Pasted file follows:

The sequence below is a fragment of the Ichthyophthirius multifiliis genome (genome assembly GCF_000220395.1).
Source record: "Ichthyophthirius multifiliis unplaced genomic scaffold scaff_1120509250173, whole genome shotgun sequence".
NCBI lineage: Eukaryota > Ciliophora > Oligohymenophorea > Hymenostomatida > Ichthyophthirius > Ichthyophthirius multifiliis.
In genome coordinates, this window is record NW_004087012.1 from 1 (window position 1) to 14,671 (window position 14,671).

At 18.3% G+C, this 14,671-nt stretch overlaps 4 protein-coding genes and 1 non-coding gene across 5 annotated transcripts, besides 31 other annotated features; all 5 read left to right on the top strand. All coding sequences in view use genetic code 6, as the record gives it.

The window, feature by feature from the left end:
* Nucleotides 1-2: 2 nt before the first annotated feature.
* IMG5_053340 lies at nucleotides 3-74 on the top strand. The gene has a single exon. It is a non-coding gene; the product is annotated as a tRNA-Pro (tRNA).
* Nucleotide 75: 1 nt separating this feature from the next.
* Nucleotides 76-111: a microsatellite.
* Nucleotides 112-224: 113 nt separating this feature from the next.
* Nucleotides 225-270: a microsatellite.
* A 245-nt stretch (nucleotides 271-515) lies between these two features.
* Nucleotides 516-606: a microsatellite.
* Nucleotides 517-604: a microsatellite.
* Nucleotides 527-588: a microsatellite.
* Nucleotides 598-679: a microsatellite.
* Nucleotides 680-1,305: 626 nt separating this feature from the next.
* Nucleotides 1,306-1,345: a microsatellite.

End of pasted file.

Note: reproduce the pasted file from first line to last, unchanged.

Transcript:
The sequence below is a fragment of the Ichthyophthirius multifiliis genome (genome assembly GCF_000220395.1).
Source record: "Ichthyophthirius multifiliis unplaced genomic scaffold scaff_1120509250173, whole genome shotgun sequence".
NCBI lineage: Eukaryota > Ciliophora > Oligohymenophorea > Hymenostomatida > Ichthyophthirius > Ichthyophthirius multifiliis.
In genome coordinates, this window is record NW_004087012.1 from 1 (window position 1) to 14,671 (window position 14,671).

At 18.3% G+C, this 14,671-nt stretch overlaps 4 protein-coding genes and 1 non-coding gene across 5 annotated transcripts, besides 31 other annotated features; all 5 read left to right on the top strand. All coding sequences in view use genetic code 6, as the record gives it.

The window, feature by feature from the left end:
* Nucleotides 1-2: 2 nt before the first annotated feature.
* IMG5_053340 lies at nucleotides 3-74 on the top strand. The gene has a single exon. It is a non-coding gene; the product is annotated as a tRNA-Pro (tRNA).
* Nucleotide 75: 1 nt separating this feature from the next.
* Nucleotides 76-111: a microsatellite.
* Nucleotides 112-224: 113 nt separating this feature from the next.
* Nucleotides 225-270: a microsatellite.
* A 245-nt stretch (nucleotides 271-515) lies between these two features.
* Nucleotides 516-606: a microsatellite.
* Nucleotides 517-604: a microsatellite.
* Nucleotides 527-588: a microsatellite.
* Nucleotides 598-679: a microsatellite.
* Nucleotides 680-1,305: 626 nt separating this feature from the next.
* Nucleotides 1,306-1,345: a microsatellite.